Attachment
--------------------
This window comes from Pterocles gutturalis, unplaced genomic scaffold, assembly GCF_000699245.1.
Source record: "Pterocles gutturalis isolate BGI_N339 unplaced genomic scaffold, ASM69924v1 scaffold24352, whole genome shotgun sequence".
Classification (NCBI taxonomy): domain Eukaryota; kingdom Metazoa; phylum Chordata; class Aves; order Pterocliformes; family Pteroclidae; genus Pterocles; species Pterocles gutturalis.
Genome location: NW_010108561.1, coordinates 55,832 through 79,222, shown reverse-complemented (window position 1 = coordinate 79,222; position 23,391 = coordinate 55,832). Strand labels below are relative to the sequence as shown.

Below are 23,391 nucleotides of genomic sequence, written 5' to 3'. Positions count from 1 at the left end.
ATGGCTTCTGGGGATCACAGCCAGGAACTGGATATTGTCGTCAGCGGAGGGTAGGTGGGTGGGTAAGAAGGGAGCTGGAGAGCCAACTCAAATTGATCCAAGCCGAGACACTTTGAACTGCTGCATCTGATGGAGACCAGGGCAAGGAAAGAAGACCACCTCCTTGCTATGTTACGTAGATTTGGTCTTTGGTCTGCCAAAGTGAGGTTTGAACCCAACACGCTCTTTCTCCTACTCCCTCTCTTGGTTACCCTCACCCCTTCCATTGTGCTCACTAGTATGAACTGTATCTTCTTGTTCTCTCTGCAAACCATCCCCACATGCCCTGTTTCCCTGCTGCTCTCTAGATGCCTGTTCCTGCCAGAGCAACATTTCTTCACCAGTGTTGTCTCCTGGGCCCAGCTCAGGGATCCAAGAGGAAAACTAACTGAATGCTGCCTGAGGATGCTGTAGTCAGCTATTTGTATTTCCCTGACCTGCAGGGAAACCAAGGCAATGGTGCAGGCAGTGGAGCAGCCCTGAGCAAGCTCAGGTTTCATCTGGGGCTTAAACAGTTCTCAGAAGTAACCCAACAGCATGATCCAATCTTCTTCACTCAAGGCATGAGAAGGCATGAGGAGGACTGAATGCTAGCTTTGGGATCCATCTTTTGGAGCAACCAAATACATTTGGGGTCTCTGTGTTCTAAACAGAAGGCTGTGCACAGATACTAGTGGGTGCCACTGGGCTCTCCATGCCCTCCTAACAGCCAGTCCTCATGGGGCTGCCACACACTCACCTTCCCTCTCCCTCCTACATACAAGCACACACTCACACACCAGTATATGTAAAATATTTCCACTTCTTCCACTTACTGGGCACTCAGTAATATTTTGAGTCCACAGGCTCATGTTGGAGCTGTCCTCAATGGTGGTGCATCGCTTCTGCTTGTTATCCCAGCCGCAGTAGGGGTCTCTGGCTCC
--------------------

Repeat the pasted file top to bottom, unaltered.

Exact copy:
This window comes from Pterocles gutturalis, unplaced genomic scaffold, assembly GCF_000699245.1.
Source record: "Pterocles gutturalis isolate BGI_N339 unplaced genomic scaffold, ASM69924v1 scaffold24352, whole genome shotgun sequence".
Classification (NCBI taxonomy): domain Eukaryota; kingdom Metazoa; phylum Chordata; class Aves; order Pterocliformes; family Pteroclidae; genus Pterocles; species Pterocles gutturalis.
Genome location: NW_010108561.1, coordinates 55,832 through 79,222, shown reverse-complemented (window position 1 = coordinate 79,222; position 23,391 = coordinate 55,832). Strand labels below are relative to the sequence as shown.

Below are 23,391 nucleotides of genomic sequence, written 5' to 3'. Positions count from 1 at the left end.
ATGGCTTCTGGGGATCACAGCCAGGAACTGGATATTGTCGTCAGCGGAGGGTAGGTGGGTGGGTAAGAAGGGAGCTGGAGAGCCAACTCAAATTGATCCAAGCCGAGACACTTTGAACTGCTGCATCTGATGGAGACCAGGGCAAGGAAAGAAGACCACCTCCTTGCTATGTTACGTAGATTTGGTCTTTGGTCTGCCAAAGTGAGGTTTGAACCCAACACGCTCTTTCTCCTACTCCCTCTCTTGGTTACCCTCACCCCTTCCATTGTGCTCACTAGTATGAACTGTATCTTCTTGTTCTCTCTGCAAACCATCCCCACATGCCCTGTTTCCCTGCTGCTCTCTAGATGCCTGTTCCTGCCAGAGCAACATTTCTTCACCAGTGTTGTCTCCTGGGCCCAGCTCAGGGATCCAAGAGGAAAACTAACTGAATGCTGCCTGAGGATGCTGTAGTCAGCTATTTGTATTTCCCTGACCTGCAGGGAAACCAAGGCAATGGTGCAGGCAGTGGAGCAGCCCTGAGCAAGCTCAGGTTTCATCTGGGGCTTAAACAGTTCTCAGAAGTAACCCAACAGCATGATCCAATCTTCTTCACTCAAGGCATGAGAAGGCATGAGGAGGACTGAATGCTAGCTTTGGGATCCATCTTTTGGAGCAACCAAATACATTTGGGGTCTCTGTGTTCTAAACAGAAGGCTGTGCACAGATACTAGTGGGTGCCACTGGGCTCTCCATGCCCTCCTAACAGCCAGTCCTCATGGGGCTGCCACACACTCACCTTCCCTCTCCCTCCTACATACAAGCACACACTCACACACCAGTATATGTAAAATATTTCCACTTCTTCCACTTACTGGGCACTCAGTAATATTTTGAGTCCACAGGCTCATGTTGGAGCTGTCCTCAATGGTGGTGCATCGCTTCTGCTTGTTATCCCAGCCGCAGTAGGGGTCTCTGGCTCC